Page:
The Bible has a detailed description of the priestly costume in Exodus 28. Aaron and his priestly descendants certainly looked fabulous, but if the Bible can spend an entire chapter on this, why not a method for making something useful, like soap?
It’s not hard to make. Imagine if the following recipe were a quote from the Bible (give it a King James tone if that makes it sound more authentic):
Pack a wooden bucket with wood ashes. Pour in boiling water. Make a small hole near the bottom so the water can be collected in a pot as it drips out. The liquid is caustic, so don’t let it touch skin or metal. Pour the liquid back through the ashes until it is strong enough to dissolve a chicken feather.
Boil this liquid until most of the water is gone. Add rendered fat from cattle or other animals and stir while cooking until it thickens. Pour into molds and let it harden.
There are lots of tricks to making soap properly, but a priesthood could’ve easily perfected the technique.
With this, the Bible could then add the basics of health care—when and how to use this soap, how water is purified by boiling (actually purified, not just pretend purified with a ritual), how latrines should be built and sited, how to avoid polluting the water supply, how to avoid spreading disease, and so on. Other ideas to improve society come to mind—low-tech ways to pump water, spin fiber, make metal alloys, and so on—but health seems to be a fundamental one to start with.
Several passages have been advanced to argue that the Bible did refer to soap. Malachi 3:2 and Jeremiah 2:22 allude to it, but that word means ashes or soapy plant. In Job 9:30, the word isn’t soap but “snow water” (that is, pure water). Numbers 19:1–12 has been claimed as a recipe for soap, though it’s clearly just a ritual. None of these are soap as we would understand it, as defined by the recipe above. If the Bible did have a recipe for soap, wouldn’t we read in the Bible about people using it and the health improvements that came from the new practice?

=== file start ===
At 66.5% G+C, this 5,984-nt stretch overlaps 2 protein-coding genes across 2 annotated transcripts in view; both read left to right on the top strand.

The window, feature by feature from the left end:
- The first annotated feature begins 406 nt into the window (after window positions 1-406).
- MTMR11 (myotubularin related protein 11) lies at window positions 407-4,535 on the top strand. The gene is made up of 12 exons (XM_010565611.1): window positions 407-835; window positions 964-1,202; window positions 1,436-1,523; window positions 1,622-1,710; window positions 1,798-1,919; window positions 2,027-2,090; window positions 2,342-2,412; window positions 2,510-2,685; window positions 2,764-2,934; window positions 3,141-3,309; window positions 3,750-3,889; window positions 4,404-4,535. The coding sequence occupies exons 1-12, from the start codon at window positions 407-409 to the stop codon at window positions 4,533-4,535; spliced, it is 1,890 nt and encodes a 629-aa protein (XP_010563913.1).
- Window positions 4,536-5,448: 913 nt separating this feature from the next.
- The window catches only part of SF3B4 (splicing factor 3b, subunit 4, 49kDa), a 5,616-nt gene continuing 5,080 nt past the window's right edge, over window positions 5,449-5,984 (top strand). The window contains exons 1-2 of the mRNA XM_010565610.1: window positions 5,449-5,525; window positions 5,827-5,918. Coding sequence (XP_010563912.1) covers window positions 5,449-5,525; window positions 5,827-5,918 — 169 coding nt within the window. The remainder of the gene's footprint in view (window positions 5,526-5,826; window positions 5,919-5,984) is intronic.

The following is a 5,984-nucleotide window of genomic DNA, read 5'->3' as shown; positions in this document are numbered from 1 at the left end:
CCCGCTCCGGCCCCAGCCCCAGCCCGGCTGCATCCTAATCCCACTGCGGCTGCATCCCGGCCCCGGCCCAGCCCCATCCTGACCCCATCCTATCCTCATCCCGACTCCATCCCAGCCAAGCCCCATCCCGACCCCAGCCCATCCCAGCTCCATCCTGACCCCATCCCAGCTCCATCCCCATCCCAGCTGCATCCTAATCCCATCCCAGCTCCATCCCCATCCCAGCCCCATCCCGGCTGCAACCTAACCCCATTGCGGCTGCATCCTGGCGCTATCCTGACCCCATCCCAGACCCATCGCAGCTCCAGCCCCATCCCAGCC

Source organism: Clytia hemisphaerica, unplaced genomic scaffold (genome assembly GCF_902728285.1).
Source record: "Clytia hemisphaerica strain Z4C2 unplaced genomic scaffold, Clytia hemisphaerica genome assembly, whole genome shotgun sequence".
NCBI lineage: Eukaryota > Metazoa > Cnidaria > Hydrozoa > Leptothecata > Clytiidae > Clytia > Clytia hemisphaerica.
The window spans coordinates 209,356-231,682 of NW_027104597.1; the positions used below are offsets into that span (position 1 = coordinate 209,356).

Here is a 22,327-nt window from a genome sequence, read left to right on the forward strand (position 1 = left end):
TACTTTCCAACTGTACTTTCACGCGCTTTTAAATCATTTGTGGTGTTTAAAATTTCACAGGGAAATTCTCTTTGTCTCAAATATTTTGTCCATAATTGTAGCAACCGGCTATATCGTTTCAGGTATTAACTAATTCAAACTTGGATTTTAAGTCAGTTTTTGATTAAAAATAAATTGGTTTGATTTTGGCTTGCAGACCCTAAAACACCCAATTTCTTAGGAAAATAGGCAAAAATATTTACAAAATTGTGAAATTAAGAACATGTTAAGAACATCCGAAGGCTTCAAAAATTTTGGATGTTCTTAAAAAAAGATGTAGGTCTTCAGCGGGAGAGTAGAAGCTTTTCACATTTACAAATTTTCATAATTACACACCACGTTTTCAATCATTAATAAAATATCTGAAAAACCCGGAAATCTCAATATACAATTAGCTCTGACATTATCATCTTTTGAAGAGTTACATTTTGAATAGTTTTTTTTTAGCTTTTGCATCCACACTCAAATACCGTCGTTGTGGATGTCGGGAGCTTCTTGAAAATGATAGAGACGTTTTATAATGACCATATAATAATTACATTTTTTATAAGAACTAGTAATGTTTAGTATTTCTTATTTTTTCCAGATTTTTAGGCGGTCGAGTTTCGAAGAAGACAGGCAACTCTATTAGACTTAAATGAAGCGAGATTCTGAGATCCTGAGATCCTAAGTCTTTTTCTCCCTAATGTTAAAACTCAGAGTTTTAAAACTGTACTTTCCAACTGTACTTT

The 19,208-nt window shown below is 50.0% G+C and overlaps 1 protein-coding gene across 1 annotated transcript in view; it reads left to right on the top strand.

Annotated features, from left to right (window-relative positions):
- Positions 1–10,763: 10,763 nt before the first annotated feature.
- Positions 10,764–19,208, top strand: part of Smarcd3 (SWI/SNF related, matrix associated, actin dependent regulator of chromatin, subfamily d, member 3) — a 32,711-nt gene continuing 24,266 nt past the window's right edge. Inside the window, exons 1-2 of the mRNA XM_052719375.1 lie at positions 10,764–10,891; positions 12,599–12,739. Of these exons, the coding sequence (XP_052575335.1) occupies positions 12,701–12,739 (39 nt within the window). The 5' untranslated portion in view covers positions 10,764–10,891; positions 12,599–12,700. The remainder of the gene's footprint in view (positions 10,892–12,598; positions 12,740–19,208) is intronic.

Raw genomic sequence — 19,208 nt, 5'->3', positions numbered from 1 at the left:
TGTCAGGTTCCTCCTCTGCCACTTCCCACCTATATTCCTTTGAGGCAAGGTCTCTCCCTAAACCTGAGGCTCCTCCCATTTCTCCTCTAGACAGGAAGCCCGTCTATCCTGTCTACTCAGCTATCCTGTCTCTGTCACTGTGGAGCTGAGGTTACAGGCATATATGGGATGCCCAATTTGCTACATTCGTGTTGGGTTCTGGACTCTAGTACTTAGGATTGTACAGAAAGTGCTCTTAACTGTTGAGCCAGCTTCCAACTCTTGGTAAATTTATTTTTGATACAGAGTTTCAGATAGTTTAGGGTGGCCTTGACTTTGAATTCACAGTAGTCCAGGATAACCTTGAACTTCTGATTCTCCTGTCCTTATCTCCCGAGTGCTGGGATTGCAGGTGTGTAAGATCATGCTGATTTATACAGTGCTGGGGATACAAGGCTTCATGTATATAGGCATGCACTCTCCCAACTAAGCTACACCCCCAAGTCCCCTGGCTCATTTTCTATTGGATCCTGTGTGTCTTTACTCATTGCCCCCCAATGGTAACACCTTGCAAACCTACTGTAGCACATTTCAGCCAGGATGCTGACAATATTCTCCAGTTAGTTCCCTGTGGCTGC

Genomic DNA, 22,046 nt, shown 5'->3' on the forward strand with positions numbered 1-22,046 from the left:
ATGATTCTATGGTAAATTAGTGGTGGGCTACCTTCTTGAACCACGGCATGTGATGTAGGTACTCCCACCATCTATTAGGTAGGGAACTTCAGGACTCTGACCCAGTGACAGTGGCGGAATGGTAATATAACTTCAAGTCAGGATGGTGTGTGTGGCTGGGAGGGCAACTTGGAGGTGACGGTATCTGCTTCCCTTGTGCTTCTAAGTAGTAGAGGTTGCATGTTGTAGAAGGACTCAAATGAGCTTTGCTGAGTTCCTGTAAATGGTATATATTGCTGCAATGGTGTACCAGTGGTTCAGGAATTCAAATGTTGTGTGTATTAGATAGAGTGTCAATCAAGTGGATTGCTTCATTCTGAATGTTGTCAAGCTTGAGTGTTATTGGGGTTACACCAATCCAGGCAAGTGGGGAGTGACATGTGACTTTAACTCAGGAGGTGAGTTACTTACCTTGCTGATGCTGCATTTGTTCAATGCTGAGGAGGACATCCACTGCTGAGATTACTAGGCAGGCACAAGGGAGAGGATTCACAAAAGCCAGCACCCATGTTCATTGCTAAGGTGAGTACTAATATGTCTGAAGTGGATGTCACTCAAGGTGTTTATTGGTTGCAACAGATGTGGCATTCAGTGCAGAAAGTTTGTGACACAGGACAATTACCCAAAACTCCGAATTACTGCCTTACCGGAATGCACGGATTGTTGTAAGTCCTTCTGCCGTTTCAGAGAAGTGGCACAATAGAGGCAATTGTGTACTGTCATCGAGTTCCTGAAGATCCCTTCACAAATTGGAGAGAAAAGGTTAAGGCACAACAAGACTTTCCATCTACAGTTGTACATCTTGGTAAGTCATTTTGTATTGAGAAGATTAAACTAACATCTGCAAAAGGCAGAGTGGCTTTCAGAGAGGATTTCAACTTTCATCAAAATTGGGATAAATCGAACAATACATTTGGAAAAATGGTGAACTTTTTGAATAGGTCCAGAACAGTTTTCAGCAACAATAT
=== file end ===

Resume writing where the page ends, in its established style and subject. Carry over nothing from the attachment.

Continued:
The Bible has an abysmal relationship with science (more here and here), unless you see it as simply another book of mythology and superstition, in which case it’s a product of its times like all the rest. Jesus does no better with his attempts at medicine. Wouldn’t someone who preached “Love your neighbor as yourself” bring his A game to the problem of public health?
Another attempt to salvage the Bible argues that its odd dietary rules (no pork or shellfish, no mixing of meat and dairy, etc.) are healthy, but these rules are arbitrary when seen from a modern standpoint. Sure, avoiding pork means that you can’t get sick from eating poorly cooked pork, but can’t you still get sick from eating tainted meat from other animals? An analysis by Mary Douglas (discussed here) makes much more sense out of the ritual prohibitions.
There are two possibilities for the Bible’s health advice.
- An infinitely loving God created us but just didn’t give a hoot about the health of his creation. He could’ve made healthy practices mandatory rituals, but he didn’t. However, he did care enough about making his priests look sharp to devote an entire chapter to their costumes.
- The Old Testament was just written by ordinary men and reflects their ordinary knowledge and interests.
Which seems likelier?
Man once surrendering his reason,
has no remaining guard against absurdities the most monstrous,
and like a ship without rudder, is the sport of every wind.
— Thomas Jefferson
(This is an update of a post that originally appeared 3/13/13.)
Image credit: Arlington County, flickr, CC